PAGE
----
Uncertainty and Deterrence: Experimental Evidence

31 Pages Posted: 3 Apr 2009 Last revised: 14 Jun 2010

Gary Charness

University of California, Santa Barbara - Department of Economics

Gregory J. DeAngelo

West Virginia University - Department of Economics

Date Written: April 2, 2009

Abstract

We conduct laboratory experiments to investigate the effects of deterrence mechanisms under controlled conditions. The effect of the expected cost of punishment of an individual's decision to engage in a proscribed activity and the effect of uncertainty on an individual's decision to commit a violation are very difficult to observe in field data. We use a roadway speeding framing and find that (a) individuals respond considerably to increases in the expected cost of speeding, (b) uncertainty about the enforcement regime yields a large reduction in violations committed, and (c) people are much more likely to speed when the punishment regime for which they voted is implemented. Our results have important implications for a behavioral theory of deterrence under uncertainty.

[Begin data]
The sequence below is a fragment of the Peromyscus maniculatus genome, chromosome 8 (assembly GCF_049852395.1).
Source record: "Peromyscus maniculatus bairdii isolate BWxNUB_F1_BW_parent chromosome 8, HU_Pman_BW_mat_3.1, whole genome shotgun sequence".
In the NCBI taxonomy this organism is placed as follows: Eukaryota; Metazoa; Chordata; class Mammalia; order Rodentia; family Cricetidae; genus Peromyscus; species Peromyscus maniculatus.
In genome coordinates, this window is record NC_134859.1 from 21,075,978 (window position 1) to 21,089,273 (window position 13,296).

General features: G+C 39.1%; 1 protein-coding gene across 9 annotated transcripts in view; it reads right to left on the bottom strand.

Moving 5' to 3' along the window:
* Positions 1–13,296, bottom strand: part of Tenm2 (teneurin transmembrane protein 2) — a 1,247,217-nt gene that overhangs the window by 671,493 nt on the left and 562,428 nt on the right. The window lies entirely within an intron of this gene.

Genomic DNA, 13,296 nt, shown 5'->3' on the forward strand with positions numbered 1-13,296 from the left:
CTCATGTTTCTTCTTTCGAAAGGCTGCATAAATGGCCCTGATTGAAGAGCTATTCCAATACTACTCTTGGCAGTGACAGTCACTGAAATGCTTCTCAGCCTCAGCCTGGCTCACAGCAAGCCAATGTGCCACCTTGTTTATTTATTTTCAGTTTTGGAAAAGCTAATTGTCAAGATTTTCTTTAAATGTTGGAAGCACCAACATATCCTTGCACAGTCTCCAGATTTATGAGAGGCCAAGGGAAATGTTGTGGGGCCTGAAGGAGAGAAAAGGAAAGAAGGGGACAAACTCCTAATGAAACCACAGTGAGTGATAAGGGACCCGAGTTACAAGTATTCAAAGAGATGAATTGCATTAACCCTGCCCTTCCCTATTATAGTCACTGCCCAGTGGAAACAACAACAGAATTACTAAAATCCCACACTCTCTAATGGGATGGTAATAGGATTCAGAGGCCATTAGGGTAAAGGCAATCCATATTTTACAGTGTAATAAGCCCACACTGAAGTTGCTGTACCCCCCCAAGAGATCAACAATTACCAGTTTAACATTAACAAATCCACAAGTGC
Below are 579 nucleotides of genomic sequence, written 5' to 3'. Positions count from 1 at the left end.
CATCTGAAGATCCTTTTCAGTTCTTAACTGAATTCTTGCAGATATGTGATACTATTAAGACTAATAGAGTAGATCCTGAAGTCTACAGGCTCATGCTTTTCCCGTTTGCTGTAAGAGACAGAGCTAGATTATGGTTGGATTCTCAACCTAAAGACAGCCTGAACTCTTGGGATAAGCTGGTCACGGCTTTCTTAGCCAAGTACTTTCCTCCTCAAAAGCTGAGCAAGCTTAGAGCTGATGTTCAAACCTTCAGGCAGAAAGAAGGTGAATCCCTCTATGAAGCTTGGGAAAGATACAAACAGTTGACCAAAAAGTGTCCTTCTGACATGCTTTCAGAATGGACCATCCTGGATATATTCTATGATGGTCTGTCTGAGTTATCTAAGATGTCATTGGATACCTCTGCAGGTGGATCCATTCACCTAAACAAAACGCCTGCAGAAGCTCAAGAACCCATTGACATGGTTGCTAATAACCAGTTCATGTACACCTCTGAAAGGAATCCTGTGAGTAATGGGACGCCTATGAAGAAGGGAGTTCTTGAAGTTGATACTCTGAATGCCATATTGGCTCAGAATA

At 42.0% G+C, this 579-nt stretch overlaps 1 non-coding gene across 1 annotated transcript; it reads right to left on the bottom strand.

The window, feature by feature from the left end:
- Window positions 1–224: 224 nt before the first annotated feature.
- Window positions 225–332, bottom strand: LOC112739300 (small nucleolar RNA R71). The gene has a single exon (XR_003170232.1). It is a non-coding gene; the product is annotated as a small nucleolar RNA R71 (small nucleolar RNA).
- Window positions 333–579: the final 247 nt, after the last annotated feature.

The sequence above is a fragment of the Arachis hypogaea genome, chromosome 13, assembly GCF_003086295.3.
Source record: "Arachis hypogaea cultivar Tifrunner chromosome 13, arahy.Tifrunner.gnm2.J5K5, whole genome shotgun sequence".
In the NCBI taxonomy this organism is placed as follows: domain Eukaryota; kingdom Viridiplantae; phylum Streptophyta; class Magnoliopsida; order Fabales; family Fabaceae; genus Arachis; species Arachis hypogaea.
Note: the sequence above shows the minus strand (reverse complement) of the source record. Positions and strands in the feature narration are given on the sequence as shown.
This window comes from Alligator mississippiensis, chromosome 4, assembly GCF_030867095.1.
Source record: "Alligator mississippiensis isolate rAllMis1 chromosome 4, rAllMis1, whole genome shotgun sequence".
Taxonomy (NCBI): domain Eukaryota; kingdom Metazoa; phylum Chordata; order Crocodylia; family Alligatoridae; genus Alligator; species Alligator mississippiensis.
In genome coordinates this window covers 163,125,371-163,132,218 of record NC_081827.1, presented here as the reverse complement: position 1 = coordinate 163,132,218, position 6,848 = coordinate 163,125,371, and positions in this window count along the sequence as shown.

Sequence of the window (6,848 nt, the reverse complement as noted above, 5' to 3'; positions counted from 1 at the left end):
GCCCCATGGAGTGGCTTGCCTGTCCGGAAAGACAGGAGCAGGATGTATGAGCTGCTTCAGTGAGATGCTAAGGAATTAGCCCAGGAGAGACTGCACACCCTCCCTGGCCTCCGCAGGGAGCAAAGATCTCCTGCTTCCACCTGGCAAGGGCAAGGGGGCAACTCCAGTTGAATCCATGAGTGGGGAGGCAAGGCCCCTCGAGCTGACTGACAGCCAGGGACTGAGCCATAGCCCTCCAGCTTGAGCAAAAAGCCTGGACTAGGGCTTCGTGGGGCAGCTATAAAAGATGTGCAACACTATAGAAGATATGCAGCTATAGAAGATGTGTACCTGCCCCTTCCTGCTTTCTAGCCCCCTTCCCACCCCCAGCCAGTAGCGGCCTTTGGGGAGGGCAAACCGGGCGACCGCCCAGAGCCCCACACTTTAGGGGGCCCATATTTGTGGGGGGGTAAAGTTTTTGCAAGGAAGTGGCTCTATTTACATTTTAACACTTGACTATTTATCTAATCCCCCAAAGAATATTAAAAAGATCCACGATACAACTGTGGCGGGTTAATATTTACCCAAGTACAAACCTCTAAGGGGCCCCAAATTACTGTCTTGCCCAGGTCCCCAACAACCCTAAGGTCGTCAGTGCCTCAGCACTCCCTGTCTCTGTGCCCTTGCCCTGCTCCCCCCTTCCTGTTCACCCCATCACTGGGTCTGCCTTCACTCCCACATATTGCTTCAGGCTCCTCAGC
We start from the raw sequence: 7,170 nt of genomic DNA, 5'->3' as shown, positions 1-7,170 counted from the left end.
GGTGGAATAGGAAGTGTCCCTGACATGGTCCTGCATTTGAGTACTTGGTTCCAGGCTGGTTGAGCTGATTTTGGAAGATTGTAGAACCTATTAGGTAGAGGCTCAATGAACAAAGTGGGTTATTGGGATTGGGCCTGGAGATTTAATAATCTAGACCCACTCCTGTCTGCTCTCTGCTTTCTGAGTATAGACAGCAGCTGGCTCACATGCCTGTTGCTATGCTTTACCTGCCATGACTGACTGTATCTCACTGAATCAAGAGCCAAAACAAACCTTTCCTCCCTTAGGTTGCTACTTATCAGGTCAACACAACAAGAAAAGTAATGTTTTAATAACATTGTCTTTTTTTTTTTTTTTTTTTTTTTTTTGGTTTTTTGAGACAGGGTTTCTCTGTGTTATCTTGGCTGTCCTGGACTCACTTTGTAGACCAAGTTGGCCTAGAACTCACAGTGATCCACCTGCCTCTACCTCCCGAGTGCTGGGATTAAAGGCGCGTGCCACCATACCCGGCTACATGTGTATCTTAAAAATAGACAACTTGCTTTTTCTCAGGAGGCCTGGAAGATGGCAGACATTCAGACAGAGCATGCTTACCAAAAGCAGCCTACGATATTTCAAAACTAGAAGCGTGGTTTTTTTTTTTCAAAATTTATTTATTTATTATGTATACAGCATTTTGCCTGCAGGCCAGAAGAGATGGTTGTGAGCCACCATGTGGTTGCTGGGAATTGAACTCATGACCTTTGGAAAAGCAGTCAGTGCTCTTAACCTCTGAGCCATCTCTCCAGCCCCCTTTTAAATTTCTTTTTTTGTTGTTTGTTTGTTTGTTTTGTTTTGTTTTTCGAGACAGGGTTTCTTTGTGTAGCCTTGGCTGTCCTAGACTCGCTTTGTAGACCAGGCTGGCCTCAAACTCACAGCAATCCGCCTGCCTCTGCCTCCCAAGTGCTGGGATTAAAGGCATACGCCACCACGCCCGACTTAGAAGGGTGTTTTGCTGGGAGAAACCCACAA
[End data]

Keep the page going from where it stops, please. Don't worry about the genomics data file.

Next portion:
Keywords: Deterrence, Experiment, Uncertainty, Crime and Punishment

JEL Classification: C91, D03, D81, K42

Suggested Citation

Charness, Gary and DeAngelo, Gregory J., Uncertainty and Deterrence: Experimental Evidence (April 2, 2009). Available at SSRN: https://ssrn.com/abstract=1372410 or http://dx.doi.org/10.2139/ssrn.1372410

Gary Charness

University of California, Santa Barbara - Department of Economics ( email )

2127 North Hall
Santa Barbara, CA 93106
United States
805-893-2412 (Phone)
805-893-8830 (Fax)

Gregory Joseph DeAngelo (Contact Author)

West Virginia University - Department of Economics ( email )

Morgantown, WV 26506
United States

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